I had shown Kate and Sam various examples of how engraving could look on different woods. We agreed that the deepest, darkest engrave possible would look best and give a good 3D effect. I added that engraving under these conditions could leave a dirty effect around the engravings which could be sanded off, the extent of which would be to do with the wood. More resinous woods like soft woods could be more affected. Kate thought that this would only add to the effect that she was after, and had seen it on Blackwater’s signs.

As time was tight before the Fringe began, I got to work straight away. After increasing the sizes of the artwork to make the text as bold as possible, it took me about a day to engrave all 15 signs. It turned out that the wetness of the wood enhanced the dirty appearance of the engravings, and Kate loved it!

Cheesy Toast Shack sign 2

Finishing touches

Kate had bought four gorgeous ochre suede welder aprons for her staff to use.  She wondered if I could engrave The Cheesy Toast Shack logo on them. After a successful test where I worked out the best machine settings to use, I engraved them all.

Kate also wanted to have some numbers for the prices laser cut from 3mm plywood. Then she could attach them to the boards and change them if required. We picked the Arial bold font to make them as chunky as possible, and added holes for nails or screws.

Kate was delighted with everything. Five hours after she’d picked everything up, the truck was all dressed up with pictures posted on Instagram!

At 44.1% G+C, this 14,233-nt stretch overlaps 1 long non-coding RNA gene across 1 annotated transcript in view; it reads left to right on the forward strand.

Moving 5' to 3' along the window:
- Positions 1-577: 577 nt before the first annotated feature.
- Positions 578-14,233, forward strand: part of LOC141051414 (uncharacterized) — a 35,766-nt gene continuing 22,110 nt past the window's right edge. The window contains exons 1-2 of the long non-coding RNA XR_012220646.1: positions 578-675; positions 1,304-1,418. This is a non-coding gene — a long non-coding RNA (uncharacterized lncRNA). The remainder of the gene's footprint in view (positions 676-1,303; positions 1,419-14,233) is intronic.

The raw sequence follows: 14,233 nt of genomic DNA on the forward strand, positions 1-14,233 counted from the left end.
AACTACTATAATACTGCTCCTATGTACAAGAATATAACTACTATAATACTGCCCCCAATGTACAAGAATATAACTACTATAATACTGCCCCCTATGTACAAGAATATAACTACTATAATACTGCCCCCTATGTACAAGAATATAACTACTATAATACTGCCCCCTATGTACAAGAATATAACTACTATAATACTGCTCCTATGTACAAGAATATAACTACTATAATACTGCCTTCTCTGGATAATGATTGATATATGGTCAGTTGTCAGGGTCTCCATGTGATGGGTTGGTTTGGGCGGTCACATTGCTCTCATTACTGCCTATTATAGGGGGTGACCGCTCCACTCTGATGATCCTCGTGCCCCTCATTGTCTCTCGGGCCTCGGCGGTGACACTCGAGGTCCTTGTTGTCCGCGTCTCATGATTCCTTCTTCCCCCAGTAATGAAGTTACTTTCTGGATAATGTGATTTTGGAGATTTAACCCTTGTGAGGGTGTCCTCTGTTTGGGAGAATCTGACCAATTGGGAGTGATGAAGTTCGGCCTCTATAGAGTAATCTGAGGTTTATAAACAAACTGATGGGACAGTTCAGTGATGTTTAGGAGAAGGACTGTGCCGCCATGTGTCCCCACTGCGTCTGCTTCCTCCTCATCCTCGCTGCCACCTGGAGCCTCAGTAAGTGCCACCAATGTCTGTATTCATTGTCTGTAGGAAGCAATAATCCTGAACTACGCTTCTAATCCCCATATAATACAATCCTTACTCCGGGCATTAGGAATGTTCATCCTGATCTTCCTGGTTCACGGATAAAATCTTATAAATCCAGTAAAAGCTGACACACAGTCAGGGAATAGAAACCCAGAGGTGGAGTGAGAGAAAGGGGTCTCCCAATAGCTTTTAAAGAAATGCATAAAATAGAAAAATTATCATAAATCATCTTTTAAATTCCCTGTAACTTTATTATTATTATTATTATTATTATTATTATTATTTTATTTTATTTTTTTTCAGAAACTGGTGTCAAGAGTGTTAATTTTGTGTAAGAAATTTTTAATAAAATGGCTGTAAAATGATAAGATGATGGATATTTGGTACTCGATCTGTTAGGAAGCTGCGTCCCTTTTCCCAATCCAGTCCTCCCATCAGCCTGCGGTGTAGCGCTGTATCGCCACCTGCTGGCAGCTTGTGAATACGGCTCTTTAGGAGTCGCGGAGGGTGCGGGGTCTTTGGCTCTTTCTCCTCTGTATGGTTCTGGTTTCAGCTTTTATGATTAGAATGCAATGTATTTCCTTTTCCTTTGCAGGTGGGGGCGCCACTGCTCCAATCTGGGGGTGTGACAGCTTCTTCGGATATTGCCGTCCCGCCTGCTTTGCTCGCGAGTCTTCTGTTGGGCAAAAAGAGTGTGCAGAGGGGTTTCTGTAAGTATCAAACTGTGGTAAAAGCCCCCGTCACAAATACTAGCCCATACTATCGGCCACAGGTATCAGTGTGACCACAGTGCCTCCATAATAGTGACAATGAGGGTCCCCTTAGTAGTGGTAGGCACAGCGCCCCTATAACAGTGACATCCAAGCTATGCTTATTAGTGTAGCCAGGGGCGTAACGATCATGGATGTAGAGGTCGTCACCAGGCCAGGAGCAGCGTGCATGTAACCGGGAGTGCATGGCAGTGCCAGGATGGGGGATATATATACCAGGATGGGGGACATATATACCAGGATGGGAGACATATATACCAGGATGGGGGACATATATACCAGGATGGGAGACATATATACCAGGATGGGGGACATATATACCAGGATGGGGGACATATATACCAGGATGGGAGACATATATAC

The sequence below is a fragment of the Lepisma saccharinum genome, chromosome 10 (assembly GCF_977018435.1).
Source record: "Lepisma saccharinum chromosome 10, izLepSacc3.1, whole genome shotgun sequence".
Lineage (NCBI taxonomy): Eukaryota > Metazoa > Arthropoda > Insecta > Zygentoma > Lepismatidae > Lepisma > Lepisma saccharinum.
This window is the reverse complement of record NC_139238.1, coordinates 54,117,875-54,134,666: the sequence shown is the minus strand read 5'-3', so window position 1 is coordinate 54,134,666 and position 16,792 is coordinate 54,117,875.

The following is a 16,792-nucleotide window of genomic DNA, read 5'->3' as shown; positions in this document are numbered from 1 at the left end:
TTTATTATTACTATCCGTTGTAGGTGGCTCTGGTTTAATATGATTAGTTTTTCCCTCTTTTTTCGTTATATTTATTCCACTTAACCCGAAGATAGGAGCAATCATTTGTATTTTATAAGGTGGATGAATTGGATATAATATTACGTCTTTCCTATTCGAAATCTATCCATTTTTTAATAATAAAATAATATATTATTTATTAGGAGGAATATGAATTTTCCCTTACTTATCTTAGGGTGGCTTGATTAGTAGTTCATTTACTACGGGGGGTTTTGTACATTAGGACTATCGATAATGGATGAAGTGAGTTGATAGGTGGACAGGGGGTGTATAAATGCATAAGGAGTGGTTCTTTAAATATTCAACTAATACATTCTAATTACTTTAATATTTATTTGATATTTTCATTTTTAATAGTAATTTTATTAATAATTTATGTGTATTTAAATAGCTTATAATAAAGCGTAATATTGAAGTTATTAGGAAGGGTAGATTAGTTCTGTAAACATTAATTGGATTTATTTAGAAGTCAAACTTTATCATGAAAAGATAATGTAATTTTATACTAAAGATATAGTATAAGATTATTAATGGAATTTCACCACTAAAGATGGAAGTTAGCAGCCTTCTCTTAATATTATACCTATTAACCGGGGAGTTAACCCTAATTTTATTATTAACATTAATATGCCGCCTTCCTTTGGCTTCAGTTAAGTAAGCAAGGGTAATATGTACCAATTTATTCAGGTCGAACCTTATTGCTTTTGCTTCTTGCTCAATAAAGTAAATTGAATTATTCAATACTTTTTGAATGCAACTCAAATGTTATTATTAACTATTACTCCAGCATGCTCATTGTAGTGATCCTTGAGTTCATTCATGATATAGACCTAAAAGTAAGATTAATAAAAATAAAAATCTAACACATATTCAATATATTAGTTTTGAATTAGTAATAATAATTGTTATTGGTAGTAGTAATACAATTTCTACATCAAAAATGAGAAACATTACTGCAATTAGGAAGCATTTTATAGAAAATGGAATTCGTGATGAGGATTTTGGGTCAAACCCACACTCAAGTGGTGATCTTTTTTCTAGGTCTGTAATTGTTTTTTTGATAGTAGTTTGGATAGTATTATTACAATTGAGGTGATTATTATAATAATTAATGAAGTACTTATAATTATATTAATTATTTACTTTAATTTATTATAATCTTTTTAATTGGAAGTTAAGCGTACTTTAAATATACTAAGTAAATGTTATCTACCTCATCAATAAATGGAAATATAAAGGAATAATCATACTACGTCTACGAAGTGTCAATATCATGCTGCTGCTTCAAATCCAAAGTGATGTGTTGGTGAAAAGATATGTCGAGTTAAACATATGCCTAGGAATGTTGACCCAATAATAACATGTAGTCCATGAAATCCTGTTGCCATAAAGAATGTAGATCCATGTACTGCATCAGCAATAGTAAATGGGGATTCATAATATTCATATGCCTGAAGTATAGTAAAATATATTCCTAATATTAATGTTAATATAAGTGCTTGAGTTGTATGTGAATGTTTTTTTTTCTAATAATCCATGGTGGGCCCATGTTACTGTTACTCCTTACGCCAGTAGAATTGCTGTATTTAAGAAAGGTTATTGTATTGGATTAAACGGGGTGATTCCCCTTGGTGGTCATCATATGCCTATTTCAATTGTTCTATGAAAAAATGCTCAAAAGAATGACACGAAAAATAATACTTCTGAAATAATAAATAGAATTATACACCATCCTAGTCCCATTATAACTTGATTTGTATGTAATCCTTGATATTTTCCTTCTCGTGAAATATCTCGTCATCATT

If you’re in the area, look them up. They’re at the Gilded Balloon for the duration of the Festival.

 

Have you got a project that you think we could help you with? Contact us or ask for a quote.

Oak sign for The Cellar Restaurant

Oak sign for The Cellar Restaurant

Posted Posted in Signage, Wood

Billy Boyter is the chef – owner at The Cellar Restaurant in Anstruther. After seeing pictures of the oak signs I’d laser engraved for Cambo Estate on Instagram, Billy sent a message asking if I could engrave one for him too.

A piece of oak

Frazer Reid of FAR Cabinet Makers had prepared the oak for the Cambo Estate signs, so Billy contacted him to see if he could supply the wood. He wanted the sign to be double sided as it would be hung out over the footpath. This meant that both sides had to be sanded and prepared. As the Cambo signs were fixed to walls and gateposts, they were only prepared on the presentation side.

Rescaling The Cellar’s logo

Billy emailed several different versions of his logo to me. He didn’t have a vector format which is best as they can be resized without loss of artwork quality. The black and white png that he sent was good, so I traced it to create a vector and rescaled it to suit the size of the sign. If I had stretched the png, the image would have looked pixellated. That would have been visible in the engraving too, making curves look jagged.

I sent a proof to Billy to show him how the logo would look on the sign and he was happy with it. As his logo was very fine, I suggested that it might be best to engrave it twice to get a deeper mark. Cambo’s oak from the estate was very dense and there wasn’t much depth to the engravings on their signs, but the engravings looked good as the Cambo artwork was chunkier and bolder. So I quoted for engraving each side once or twice incase the engrave needed more depth.

 

Engraving the sign

After I engraved the first side of the sign, I checked the engraving for depth. It looked fine, so I decided not to do a second pass. After I engraved the second side, Frazer collected it for varnishing and installation.

 

Have you got a project that you think we could help you with? Contact us or ask for a quote.